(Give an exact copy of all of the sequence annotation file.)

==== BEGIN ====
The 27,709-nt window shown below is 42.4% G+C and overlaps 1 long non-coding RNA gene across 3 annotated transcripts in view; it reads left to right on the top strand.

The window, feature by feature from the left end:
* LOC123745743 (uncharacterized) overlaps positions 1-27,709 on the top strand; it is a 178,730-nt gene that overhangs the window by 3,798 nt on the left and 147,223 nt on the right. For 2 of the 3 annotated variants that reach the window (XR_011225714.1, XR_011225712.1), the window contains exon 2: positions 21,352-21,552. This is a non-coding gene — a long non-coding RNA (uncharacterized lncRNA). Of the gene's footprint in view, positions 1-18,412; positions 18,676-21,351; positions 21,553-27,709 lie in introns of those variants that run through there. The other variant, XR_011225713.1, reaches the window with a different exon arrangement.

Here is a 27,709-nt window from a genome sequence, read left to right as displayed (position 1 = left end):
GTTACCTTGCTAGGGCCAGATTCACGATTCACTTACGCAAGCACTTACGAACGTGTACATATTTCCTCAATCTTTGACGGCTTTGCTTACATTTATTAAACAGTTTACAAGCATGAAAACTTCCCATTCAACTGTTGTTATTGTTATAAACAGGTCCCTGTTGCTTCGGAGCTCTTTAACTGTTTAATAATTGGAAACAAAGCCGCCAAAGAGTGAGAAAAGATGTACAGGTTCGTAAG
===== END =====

The 27,709-nt window shown below is 42.4% G+C and overlaps 1 long non-coding RNA gene across 3 annotated transcripts in view; it reads left to right on the top strand.

The window, feature by feature from the left end:
* LOC123745743 (uncharacterized) overlaps positions 1-27,709 on the top strand; it is a 178,730-nt gene that overhangs the window by 3,798 nt on the left and 147,223 nt on the right. For 2 of the 3 annotated variants that reach the window (XR_011225714.1, XR_011225712.1), the window contains exon 2: positions 21,352-21,552. This is a non-coding gene — a long non-coding RNA (uncharacterized lncRNA). Of the gene's footprint in view, positions 1-18,412; positions 18,676-21,351; positions 21,553-27,709 lie in introns of those variants that run through there. The other variant, XR_011225713.1, reaches the window with a different exon arrangement.

Here is a 27,709-nt window from a genome sequence, read left to right as displayed (position 1 = left end):
GTTACCTTGCTAGGGCCAGATTCACGATTCACTTACGCAAGCACTTACGAACGTGTACATATTTCCTCAATCTTTGACGGCTTTGCTTACATTTATTAAACAGTTTACAAGCATGAAAACTTCCCATTCAACTGTTGTTATTGTTATAAACAGGTCCCTGTTGCTTCGGAGCTCTTTAACTGTTTAATAATTGGAAACAAAGCCGCCAAAGAGTGAGAAAAGATGTACAGGTTCGTAAG